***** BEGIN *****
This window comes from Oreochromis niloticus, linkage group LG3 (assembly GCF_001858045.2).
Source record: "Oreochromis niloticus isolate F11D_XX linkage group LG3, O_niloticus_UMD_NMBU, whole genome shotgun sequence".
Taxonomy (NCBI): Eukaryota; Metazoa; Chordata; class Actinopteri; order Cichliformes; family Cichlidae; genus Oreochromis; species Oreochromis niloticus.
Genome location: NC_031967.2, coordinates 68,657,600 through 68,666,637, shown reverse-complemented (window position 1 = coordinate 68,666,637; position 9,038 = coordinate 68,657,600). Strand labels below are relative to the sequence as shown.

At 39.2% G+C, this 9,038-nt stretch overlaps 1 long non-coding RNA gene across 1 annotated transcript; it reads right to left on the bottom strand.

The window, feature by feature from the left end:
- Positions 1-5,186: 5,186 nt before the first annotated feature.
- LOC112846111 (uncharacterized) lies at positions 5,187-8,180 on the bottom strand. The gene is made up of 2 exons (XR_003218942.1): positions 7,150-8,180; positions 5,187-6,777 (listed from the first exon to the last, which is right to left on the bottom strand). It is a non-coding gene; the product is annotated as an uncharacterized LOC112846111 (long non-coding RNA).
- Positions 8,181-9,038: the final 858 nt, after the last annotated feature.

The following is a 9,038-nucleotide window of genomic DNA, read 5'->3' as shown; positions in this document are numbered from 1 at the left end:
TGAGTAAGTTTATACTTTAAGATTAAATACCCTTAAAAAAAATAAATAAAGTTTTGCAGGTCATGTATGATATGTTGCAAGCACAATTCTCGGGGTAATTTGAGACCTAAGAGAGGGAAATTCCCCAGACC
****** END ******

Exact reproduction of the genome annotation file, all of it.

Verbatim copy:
This window comes from Oreochromis niloticus, linkage group LG3 (assembly GCF_001858045.2).
Source record: "Oreochromis niloticus isolate F11D_XX linkage group LG3, O_niloticus_UMD_NMBU, whole genome shotgun sequence".
Taxonomy (NCBI): Eukaryota; Metazoa; Chordata; class Actinopteri; order Cichliformes; family Cichlidae; genus Oreochromis; species Oreochromis niloticus.
Genome location: NC_031967.2, coordinates 68,657,600 through 68,666,637, shown reverse-complemented (window position 1 = coordinate 68,666,637; position 9,038 = coordinate 68,657,600). Strand labels below are relative to the sequence as shown.

At 39.2% G+C, this 9,038-nt stretch overlaps 1 long non-coding RNA gene across 1 annotated transcript; it reads right to left on the bottom strand.

The window, feature by feature from the left end:
- Positions 1-5,186: 5,186 nt before the first annotated feature.
- LOC112846111 (uncharacterized) lies at positions 5,187-8,180 on the bottom strand. The gene is made up of 2 exons (XR_003218942.1): positions 7,150-8,180; positions 5,187-6,777 (listed from the first exon to the last, which is right to left on the bottom strand). It is a non-coding gene; the product is annotated as an uncharacterized LOC112846111 (long non-coding RNA).
- Positions 8,181-9,038: the final 858 nt, after the last annotated feature.

The following is a 9,038-nucleotide window of genomic DNA, read 5'->3' as shown; positions in this document are numbered from 1 at the left end:
TGAGTAAGTTTATACTTTAAGATTAAATACCCTTAAAAAAAATAAATAAAGTTTTGCAGGTCATGTATGATATGTTGCAAGCACAATTCTCGGGGTAATTTGAGACCTAAGAGAGGGAAATTCCCCAGACC